We just saw gifts were given to “each one of us”, but now, we see that Christ gives the church specific officers. These are two groups of ministers of the word of God. The first group are the foundational preachers of the word. As Paul says earlier “So then you are…of God’s household having been built on the foundation of the apostles and prophets, Christ Jesus Himself being the corner stone”. (2.20) These apostles and prophets are the ones that carried the word of Christ to all the known world of their day, and they are the ones that have given us the Scriptures.
The second group points to those who continue the work of the ministry of the word after the apostolic times. What is most important for us is to understand, again, that these are ministers of the Word of God. It is through the Spirit (v.3) and the Word that Christ builds up His Church (v.11-12). We are all equipped for the work of service in the Church through a regular diet of healthy preaching and teaching ministries in the Church.
Do you struggle in your Christian walk? Do we not all undergo various trials and temptations? The preaching and teaching of the word of Christ in the Church, in the power of the Spirit, is Christ’s ongoing gift to His people to help us and encourage us in our walk, through our trials, and temptations. He comforts us by saying do not be afraid, little flock, for [I am] pleased to give you My Spirit and My Word (Luke 12.32). We find an example of this in Acts 8, where the Spirit of God rushed Philip to an Ethiopian Eunuch who was reading Isaiah the prophet. Philip asks him: “Do you understand what you are reading? And he said, “Well, how could I, unless someone guides me?” And he invited Philip to…sit with him. Then Philip opened his mouth, and beginning from this Scripture he preached Jesus to him. (Acts 8.31).
Brother and sisters, our pastors and teachers are Christ’s gifts to us, to His bride. They are guides, called and sent from our Lord to equip us, to build us up into His one body, and to unite us around the one faith and knowledge of Christ. Our pastors and teachers equip us for the work of service, specifically service towards one another, that we may grow and mature in the faith. They build us up as the body of Christ. They teach us God’s word until we all attain to the unity of the faith and the knowledge of the Son of God. I mentioned earlier that we are already united with Christ and one another, yet we strive to maintain unity this unity and we strive for the full unity we will all attain when our Lord returns. As we await His return, we move towards that goal together.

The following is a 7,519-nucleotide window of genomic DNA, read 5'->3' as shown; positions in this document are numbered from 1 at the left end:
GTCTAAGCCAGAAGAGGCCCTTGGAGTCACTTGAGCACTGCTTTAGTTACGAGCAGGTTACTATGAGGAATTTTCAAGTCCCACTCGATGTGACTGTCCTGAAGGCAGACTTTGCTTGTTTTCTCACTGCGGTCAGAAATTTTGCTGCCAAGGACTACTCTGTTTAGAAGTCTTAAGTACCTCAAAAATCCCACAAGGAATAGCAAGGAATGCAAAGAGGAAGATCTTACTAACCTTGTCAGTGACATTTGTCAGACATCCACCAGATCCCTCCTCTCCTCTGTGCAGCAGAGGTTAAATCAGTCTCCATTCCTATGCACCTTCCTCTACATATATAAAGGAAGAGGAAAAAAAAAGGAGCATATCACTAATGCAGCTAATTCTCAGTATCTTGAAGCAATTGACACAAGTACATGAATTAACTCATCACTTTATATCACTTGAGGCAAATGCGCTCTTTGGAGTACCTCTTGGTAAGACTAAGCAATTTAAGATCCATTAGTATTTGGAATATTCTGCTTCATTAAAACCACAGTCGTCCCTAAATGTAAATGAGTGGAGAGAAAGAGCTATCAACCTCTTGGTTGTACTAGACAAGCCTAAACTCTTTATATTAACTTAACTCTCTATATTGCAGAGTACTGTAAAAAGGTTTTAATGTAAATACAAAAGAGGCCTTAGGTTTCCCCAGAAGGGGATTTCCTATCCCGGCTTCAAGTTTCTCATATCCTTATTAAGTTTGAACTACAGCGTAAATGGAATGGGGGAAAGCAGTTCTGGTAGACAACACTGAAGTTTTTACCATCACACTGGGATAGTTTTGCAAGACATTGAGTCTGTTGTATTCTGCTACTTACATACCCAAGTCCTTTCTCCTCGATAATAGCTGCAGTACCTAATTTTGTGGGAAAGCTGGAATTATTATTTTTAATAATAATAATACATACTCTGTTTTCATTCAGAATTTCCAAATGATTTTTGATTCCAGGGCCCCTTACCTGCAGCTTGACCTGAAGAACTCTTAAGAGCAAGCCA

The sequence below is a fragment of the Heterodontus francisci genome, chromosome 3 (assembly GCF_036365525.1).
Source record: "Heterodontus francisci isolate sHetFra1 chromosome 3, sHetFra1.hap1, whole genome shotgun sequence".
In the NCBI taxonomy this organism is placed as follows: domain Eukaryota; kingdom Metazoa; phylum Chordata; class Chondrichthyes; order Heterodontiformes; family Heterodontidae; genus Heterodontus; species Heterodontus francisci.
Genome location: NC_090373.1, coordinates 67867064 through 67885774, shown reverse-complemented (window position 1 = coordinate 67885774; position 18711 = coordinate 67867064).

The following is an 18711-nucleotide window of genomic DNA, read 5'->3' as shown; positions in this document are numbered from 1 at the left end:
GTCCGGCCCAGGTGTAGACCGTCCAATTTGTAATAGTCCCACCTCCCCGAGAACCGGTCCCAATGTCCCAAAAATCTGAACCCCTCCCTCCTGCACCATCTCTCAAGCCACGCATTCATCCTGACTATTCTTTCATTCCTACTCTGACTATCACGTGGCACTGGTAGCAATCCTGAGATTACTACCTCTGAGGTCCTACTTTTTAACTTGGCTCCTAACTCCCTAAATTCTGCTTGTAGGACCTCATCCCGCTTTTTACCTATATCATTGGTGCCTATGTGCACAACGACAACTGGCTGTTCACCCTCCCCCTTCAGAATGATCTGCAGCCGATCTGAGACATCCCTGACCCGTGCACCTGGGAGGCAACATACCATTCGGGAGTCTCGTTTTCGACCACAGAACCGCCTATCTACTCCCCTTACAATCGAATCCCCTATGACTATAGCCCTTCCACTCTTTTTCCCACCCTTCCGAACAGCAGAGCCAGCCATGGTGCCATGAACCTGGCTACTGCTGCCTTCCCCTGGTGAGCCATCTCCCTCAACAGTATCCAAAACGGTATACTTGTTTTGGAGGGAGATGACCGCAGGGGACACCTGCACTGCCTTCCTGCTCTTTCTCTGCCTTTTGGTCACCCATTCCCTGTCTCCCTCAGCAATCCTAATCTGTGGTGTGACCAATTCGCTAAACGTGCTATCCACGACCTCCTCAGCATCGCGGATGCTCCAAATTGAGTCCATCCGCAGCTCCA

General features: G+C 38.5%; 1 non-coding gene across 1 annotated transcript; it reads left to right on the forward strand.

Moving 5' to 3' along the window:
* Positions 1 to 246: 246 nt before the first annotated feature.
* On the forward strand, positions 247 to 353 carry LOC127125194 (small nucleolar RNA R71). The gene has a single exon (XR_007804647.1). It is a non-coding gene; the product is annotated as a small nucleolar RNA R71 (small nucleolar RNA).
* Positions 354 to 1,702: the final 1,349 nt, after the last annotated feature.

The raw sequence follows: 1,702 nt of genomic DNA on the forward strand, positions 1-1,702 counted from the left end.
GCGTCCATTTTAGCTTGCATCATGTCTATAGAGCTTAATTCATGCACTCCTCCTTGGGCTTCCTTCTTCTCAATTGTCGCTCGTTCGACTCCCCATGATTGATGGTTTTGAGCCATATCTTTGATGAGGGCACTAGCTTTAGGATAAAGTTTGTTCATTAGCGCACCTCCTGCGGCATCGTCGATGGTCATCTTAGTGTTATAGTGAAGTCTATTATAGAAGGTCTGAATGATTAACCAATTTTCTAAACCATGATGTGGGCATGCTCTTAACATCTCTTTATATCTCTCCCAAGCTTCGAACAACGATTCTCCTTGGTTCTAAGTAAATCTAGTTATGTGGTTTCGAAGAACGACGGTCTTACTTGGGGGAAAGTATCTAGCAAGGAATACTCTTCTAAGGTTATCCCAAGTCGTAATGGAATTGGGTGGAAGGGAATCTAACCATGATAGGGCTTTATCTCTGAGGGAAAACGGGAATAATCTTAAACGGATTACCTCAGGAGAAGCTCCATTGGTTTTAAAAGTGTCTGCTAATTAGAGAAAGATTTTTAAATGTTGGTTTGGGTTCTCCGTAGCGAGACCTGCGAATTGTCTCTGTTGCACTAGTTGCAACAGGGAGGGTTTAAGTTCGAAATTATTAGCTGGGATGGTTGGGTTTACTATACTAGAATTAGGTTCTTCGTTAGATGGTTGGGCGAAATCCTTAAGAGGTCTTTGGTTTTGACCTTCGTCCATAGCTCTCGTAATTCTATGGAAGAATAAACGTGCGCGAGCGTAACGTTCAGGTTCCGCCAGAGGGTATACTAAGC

They nurture our souls bringing us from immaturity to maturity. They speak the truth in love so that we would grow up in all aspects into Christ. (4.12-15). It is interesting that in v. 14 we see that our Pastors and Elders keep us from false teaching and practices. Being children in the faith means not knowing what we are to believe and not knowing how we are to live. In v15, this false teaching is contrasted with right teaching. We see that pastors and teachers speak the truth in love that we may grow up in all aspects and speak the truth in love towards each other. They see to it that each individual part is working properly causing the growth of the body so that we would build up the church in love. (4.16) Have you ever seen someone that only works out only one part of their body? Maybe Popeye comes to mind, or someone with a massive upper body held up by a weak, rather shaky lower frame. For the body to grow together, for us to grow together in Christ Covenant, we must diligently work and serve one another that we may all grow and mature into the fullness of Christ.
Brothers and sisters, walking together in the unity of the Spirit is the first step in understanding how we ought to live in light of what Christ did for us. We all need to seek humility, gentleness, patience, and forbearance towards one another in love. We need to seek the unity of our oneness in Christ and desire that we all would grow up in all aspects unto Christ. Let’s see the church, this church, Christ Covenant Church as one unified community created by Jesus through His Spirit, characterized by love and peace.
Call to Prayer
to walk in a manner worthy of the calling with which you have been called, (4.1b)
Now to Him who is able to do far more abundantly beyond all that we ask or think, according to the power that works within us,to Him be the glory in the church and in Christ Jesus to all generations forever and ever. Amen. (Eph.3.20-21)